I know some folks in top leadership at the UUA feel like the youth issue is kind of a “family fight” that just keeps going on, but we’ve got to do something and we’ve got to do it soon.

    This is also right in line with what Eboo Patel talks about in “Acts of Faith”–other groups, extremist groups, spend huge amounts of money on youth programming…..and they have such a powerful influence on their beliefs that it has changed our world.

  2. There is a huge difference between having district and national
    *alternatives* to local youth participation – events and organizations that pull youth away from congregational life — and having national and district support for local youth ministry.

  3. Absolutely agreed. Except that I think that events can deepen the faith of youth, just as attending GA or Star Island or other events deepens the faith of many in our community. I’ve seen that spark come back and connect youth TO the congregation, not pull them away. Not to replace a congregation, but to enrich it. It comes down to that commitment by congregations to youth–not just a youth group but integrated, dynamic youth ministry.

  4. Saw this posted by a friend on Facebook. I would be one of the folks that drifted away in college after being extremely involved up until my junior year of high school (regional and national youth conferences, attended 8 years of UU summer camp, considered some of my closest friends in junior high from church or camp, even went to a GA with my sunday school class far from home). What happened – a few things, moved to a smaller church from a bigger one in high school and the RE cirriculum was not as robust (though I really enjoyed and respected our minister, who made a lot of time for mentoring this small group) Local high school and job became more important junior/senior year as college loomed, and only attended about 1-2 youth events in college (and never church). Once I moved to a new city, I found a music ministry in a different faith that became extremely important to me and then wound up converting based on the fact that it was a large congregation of progressive thinking people who happened to believe in a much more conservative view of the bible. (I did visit different UU congregations in this locale, but did not feel welcomed or invited in as a visitor). Now that I’m a parent, I’m completely rethinking this view as I ponder how will my kids learn their values in a faith community, where as an adult, I made my peace with my differences. But its still not for sure we’ll return to the UU church as our home faith.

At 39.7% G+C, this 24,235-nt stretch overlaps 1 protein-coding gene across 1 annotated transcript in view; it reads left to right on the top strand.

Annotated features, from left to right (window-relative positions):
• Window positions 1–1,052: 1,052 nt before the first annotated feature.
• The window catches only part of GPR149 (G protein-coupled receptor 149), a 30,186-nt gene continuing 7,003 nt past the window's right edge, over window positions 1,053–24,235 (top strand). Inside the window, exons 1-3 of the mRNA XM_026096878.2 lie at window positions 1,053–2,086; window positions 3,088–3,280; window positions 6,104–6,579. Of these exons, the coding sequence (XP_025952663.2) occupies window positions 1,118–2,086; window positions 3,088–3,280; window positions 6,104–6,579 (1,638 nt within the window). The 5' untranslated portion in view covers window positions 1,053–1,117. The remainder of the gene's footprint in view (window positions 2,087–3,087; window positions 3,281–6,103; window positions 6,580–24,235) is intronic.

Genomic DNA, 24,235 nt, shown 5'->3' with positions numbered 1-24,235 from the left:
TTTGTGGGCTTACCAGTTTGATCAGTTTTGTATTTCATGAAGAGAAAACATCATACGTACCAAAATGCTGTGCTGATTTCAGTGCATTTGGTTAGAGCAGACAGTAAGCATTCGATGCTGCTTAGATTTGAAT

5. First off, speaking as a life-long UU, now 66 years old, what made me UU was not the strength of RE or youth programs, but the strength of the church, and of the minister in particular. My son (now 39) was also brought up UU in a church with a strong RE program and youth group. He is still UU, but his participation is sporadic. Strong churches can help people become lifelong UUs. Strong RE and youth programs don’t always do the trick. It could even be that the youth ministry most effective at retaining youth is nothing more than strong ministry for everyone.

    Second, speaking as someone conversant with social science research, I have to say that this questionnaire looks to me very much like looking under the lamppost.

    The questions are almost all about youth and RE programs. Perhaps that’s what the survey was about, but without asking about other aspects of the respondents’ religious upbringing, it cannot be all that informative about what makes people stay UU.

    What’s more the population of interest, it seems to me, are those who fell away from the denomination. Sure, the ones who did not fall away are easier to contact, but those who did fall away aren’t totally out of reach. One might simply ask UU parents of grown children to put them in touch with the children who are no longer UU (and those who still are UU).

    It may well be that strong RE and youth ministry will lead our children to become lifelong UUs, but we can’t reach that conclusion from these data. The scope of the questions and the reach of the survey are simply too restricted.

    1. Hi Henry, You’re right about the survey. I asked permission to post it primarily to get more people talking about this issue. I agree with you that it is usually the ones who have left that have the most to teach us. Unfortunately there seem to be very few congregations that do any kind of exit interviews. There is a “bet I can find a 1000000 Unitarians” group on facebook. Maybe someone should start a “bet I can find a 1000000 former UUs” group that way we can ask them for feedback from time to time… Thanks for your comment.

  6. I share Henry’s concern about the survey. Its more of a straw poll than a survey that tells us anything. Moreover, the reason that people who became UU Ministers and DRE’s remained in the fold is probably irrelevant to issues of general church growth. Those folks may have had positive experiences about any number of other aspects the church, as well.